PISI on RUOC 3 copy_crp_5x5_235

The same dispersal mechanism likely happens in Arrowleaf BalsamrootBalsamorhiza saggitata – with birds prying out the elongate achenes held within sharp protective scales.


Many plants can have more than one dispersal mechanism.  For instance, thistles–both native and introduced–can attract seed eaters which pluck out and therefore loosen fruits which then fly off upon the wind.


Keep on watching.  There are many more fruits and seeds to come, each with fascinating dispersal strategies!

Frances Clark, Wilson, WY

P.S. As alwasy we appreciate corrections and comments sent to us at tetonplants@gmail.com.  Also, look at the recent posting “Culmination of Composites–August 2020” for flowers that will soon be shedding wind-blown seeds.

A Culmination of Composites–August 2020

A variety of composites – members of the Aster Family (Asteraceae) – have been in bloom since the beginning of August, and many continue to bloom into the end of the month. Composites are at their flowering peak when most insects are also at the climax of their annual life cycles.  For instance, butterflies have developed from eggs to larvae to chrysalises to beautiful adults over the course of the summer.  They depend on nectar in their final days. These and many other insects are laying eggs in host plants for another year. August is a great time to look at both flowers and insects!

Ai_ButFly_Frit on Rabbitbrush_bySMarsh_8.23.20_5x5_250_Q1.jpg

(Photo of Fritillary on Rubber Rabbitbrush by Susan Marsh)

As some of you already know, the Aster family is one of the largest plant families in the world. The basic characteristic of the family is that many individual flowers are gathered together on a platform and surrounded by protective bracts to form a “head” that looks like a single flower—a “composite” flower.


(Image from: https://cronodon.com/BioTech/asteraceae.html)

From this simple flower “plan”, the variations multiply.  The 5-parted flowers can be “ray” flowers with their petals fused into a single showy petal-like structure, or less obvious “disc” flowers with the petals fused into a tube.  Heads can have a combination of both ray flowers and disc flowers, or all disc or all ray flowers and come in various sizes and colors.  The surrounding protective bracts are helpful ID features and fruits have distinctive dispersal mechanisms, as well.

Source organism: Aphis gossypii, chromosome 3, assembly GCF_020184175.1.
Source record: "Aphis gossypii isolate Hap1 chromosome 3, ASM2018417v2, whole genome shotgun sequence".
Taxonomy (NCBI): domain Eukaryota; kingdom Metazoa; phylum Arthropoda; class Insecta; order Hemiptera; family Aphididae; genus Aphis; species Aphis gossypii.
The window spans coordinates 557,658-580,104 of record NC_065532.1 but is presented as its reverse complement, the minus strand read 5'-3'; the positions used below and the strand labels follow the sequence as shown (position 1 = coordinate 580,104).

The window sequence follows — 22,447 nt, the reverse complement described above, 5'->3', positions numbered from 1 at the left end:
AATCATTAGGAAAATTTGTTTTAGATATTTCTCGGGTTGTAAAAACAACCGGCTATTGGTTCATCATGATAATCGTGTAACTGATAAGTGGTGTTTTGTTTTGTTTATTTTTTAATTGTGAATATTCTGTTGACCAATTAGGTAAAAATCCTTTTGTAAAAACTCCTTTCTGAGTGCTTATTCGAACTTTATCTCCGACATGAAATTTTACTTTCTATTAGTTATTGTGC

Ecologically, members of the Aster Family offer an abundance of nectar and pollen in one location over an extended period of time: individual flowers boom and fade sequentially.  Also, the often wide-open arrangement enables many different insects to land and probe, dab, lap, and suck nectar and gather pollen accidentally or on purpose before they seek more rewards on the next similar flower. Insects munch on developing or ripened seeds, lay their eggs in flowers or stems, and otherwise make use of these often abundant plants.  Birds and small rodents are common dispersers of the fruits.

With this introduction, here are some common composites that have been blooming for the past couple of weeks.  We have provided some ID tips to help you look more closely.

Showy GoldeneyeVigueria multiflora – has several cheerful yellow flower heads waving about on thin 2-3’ stems adorned with oblong opposite leaves. If you look, you will see that there is a shift in hue from a lighter yellow to a darker tone toward the center of the “golden eye”.  Insects with their UV vision likely see this as a distinct bulls-eye.  Showy Goldeneyes are common along park roadsides and into dry meadows.


Curleycup GumweedsGrindelia squarrosa – are sturdy, dense, foot-high plants found along park roads.  The bright-yellow, almost glowing, flower heads have distinctive sticky bracts which curl under.


You are likely to smell TarweedMadia gomerata – before you see it.  An acrid odor arises from around your feet where you have stepped on it. You may wonder. “Where are they paving the road?”  Usually only a few inches high (although I have seen it 18” tall), these resinous plants have tiny oily hairs and small linear leaves. Heads have only a couple of ray flowers. This annual is mostly in disturbed sites and is considered a native weed.